Using your age as the basis, and multiplying a proportion of your pay by the number of full years in employment, this is how the calculation is made:
- Age 18-21: half of one week’s pay
- Age 22-40: one week of pay
- Age 41 and above: one and a half week’s pay
You’ll need a claim form RP1, which can be obtained from the liquidator dealing with the insolvency, or completed online. The Government provide useful factsheets and guidance on claiming.
Once you’ve received confirmation of your claim, it’s a good idea to check that all details are correct, after which payment is generally made within six weeks.
Arrears of salary and holiday pay
Up to eight weeks’ arrears of pay can be claimed, and up to six weeks’ accrued holiday pay.
Statutory notice pay
The statutory notice period is two weeks, plus one extra week for every additional year of service. If you’ve been an employee of the company for two years or more, you’re entitled to one week’s pay in lieu of notice for every year of service, up to a maximum of 12 weeks.
Unpaid pension contributions
Employees may be eligible to claim missing pension contributions by the company. You’ll need to contact the administrator of your pension scheme in this respect.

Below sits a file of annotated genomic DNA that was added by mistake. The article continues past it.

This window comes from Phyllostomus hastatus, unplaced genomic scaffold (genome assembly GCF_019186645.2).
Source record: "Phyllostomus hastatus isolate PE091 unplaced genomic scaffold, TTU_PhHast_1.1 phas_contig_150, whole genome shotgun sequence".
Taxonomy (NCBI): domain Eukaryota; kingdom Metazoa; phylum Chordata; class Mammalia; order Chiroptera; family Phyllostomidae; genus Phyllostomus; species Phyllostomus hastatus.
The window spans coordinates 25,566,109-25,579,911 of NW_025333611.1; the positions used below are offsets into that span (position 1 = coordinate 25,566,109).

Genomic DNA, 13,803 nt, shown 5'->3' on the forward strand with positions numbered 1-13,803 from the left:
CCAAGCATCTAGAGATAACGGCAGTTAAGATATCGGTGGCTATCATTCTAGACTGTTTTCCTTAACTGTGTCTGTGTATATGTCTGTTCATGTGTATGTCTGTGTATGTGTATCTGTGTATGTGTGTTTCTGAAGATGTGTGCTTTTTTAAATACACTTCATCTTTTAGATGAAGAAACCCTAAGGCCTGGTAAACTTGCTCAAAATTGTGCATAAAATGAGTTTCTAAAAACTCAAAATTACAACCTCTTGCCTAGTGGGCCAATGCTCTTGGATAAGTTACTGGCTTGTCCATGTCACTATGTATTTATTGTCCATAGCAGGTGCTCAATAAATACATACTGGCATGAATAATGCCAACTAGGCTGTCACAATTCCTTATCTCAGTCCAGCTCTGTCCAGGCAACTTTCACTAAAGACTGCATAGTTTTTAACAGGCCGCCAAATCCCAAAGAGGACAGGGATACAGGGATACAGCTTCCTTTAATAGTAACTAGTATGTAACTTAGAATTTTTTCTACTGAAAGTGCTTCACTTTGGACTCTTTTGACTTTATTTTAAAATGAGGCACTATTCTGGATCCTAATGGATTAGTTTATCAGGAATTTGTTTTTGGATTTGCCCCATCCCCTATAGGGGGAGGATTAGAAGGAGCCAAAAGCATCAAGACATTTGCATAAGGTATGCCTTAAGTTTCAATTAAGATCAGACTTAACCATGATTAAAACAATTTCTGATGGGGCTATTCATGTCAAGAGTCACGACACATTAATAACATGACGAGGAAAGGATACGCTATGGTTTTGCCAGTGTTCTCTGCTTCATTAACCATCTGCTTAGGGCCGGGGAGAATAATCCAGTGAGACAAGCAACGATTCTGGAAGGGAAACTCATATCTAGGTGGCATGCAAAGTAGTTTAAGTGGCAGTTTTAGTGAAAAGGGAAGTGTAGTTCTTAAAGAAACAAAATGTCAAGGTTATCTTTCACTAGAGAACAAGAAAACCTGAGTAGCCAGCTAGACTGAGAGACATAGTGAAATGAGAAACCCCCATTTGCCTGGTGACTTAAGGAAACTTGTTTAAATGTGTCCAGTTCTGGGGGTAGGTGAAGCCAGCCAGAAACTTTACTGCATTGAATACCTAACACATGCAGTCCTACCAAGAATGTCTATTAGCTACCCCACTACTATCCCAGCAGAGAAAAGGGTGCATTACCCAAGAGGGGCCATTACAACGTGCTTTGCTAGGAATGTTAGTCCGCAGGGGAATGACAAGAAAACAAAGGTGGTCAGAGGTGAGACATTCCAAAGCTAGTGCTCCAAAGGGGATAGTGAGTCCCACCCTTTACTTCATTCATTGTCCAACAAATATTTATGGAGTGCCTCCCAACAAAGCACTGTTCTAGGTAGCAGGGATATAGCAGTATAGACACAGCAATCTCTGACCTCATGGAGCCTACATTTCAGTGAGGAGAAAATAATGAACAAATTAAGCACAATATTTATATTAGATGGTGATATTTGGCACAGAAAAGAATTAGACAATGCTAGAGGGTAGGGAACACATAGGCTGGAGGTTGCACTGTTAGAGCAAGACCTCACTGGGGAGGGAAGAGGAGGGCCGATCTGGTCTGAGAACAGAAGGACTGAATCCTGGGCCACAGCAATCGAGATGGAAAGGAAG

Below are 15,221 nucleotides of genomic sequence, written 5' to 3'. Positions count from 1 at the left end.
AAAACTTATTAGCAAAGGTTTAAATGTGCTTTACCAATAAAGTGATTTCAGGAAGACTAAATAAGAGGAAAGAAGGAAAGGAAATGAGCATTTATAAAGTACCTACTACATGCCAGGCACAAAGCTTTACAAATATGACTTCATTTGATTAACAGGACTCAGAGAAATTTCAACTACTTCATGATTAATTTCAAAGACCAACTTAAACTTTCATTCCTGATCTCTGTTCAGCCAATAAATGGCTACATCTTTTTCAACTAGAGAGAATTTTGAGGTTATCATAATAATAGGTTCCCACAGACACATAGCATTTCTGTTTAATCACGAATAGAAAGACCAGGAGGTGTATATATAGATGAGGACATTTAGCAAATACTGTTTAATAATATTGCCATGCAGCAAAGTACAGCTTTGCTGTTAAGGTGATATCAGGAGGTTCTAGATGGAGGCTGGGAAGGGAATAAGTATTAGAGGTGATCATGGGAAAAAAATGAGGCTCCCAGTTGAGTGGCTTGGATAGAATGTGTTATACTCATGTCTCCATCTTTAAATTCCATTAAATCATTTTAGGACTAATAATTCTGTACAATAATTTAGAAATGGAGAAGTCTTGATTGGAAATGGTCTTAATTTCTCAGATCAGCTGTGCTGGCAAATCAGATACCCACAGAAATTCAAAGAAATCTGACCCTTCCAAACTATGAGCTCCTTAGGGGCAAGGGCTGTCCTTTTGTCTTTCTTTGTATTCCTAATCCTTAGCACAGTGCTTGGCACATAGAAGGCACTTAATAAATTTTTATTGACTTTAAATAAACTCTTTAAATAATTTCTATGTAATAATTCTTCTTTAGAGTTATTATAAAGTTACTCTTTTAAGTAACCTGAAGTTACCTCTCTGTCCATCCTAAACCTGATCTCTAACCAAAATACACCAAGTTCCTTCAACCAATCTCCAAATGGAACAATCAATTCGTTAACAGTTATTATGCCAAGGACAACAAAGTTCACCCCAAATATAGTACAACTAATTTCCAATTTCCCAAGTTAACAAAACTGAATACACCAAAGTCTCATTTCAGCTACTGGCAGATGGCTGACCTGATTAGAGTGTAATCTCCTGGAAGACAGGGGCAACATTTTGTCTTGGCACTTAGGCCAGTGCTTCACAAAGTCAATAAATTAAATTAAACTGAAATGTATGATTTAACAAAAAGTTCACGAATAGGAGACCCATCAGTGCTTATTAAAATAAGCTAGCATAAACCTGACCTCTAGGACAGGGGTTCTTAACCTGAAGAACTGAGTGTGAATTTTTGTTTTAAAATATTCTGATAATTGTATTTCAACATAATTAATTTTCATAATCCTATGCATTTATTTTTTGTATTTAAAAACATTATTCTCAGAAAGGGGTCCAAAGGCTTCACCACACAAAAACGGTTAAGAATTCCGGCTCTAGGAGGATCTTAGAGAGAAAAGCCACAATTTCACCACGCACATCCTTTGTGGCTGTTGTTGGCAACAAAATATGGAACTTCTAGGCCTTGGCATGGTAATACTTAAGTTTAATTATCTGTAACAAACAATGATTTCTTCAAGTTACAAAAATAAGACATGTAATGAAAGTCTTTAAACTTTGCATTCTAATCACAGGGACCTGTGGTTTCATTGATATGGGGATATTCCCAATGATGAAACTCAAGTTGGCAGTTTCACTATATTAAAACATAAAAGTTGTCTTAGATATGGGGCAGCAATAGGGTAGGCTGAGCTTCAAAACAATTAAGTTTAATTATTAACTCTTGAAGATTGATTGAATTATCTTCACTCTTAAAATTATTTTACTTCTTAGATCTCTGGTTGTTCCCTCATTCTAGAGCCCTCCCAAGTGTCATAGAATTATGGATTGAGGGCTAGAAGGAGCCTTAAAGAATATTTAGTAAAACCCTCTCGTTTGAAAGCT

Claims for Statutory Maternity/Paternity/Adoption Pay and Statutory Sick Pay should be made to HMRC.
The risk of personal liability
If you’ve provided a personal guarantee to one of your lenders, or there are question marks over your actions as a director leading up to the liquidation, then personal liability also becomes an issue.
The limited company structure provides some protection, but being insolvent means that creditor interests must be placed before those of the company and its shareholders.
Although the eligibility criteria for claiming statutory entitlements as a director can be complex, the knowledge that you may have recourse to claim certain payments is reassuring.
Having a written employment contract is the starting point, but in some cases directors have to rely on an ‘implied’ status as employee, or believe they had an oral contract, which results in more extensive investigations into their role within the company.
About the author
This guide has been written exclusively for ByteStart by Gary Addison is a director at Redundancy Claim and has helped thousands of company directors at their lowest ebb with advice around redundancy and statutory entitlements.